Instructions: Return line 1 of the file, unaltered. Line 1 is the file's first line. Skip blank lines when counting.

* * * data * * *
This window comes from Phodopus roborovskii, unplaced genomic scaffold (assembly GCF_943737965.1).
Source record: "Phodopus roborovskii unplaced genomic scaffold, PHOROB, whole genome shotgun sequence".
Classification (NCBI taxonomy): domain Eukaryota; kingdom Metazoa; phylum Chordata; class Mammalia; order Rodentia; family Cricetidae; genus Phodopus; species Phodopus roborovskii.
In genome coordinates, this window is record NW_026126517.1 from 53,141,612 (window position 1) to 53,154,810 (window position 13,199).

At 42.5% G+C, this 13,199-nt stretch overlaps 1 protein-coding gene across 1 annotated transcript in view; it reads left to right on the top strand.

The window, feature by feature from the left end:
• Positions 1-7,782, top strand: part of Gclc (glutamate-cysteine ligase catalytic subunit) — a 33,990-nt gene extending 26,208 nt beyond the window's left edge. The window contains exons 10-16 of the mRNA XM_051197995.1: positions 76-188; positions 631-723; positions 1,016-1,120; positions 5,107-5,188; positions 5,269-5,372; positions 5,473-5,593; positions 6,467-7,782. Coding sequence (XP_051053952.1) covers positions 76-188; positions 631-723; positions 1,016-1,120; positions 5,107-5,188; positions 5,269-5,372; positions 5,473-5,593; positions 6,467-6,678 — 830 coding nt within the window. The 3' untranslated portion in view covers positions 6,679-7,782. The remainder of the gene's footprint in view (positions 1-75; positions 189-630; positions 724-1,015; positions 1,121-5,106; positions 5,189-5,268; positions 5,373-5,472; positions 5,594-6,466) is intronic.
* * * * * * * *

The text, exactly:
This window comes from Phodopus roborovskii, unplaced genomic scaffold (assembly GCF_943737965.1).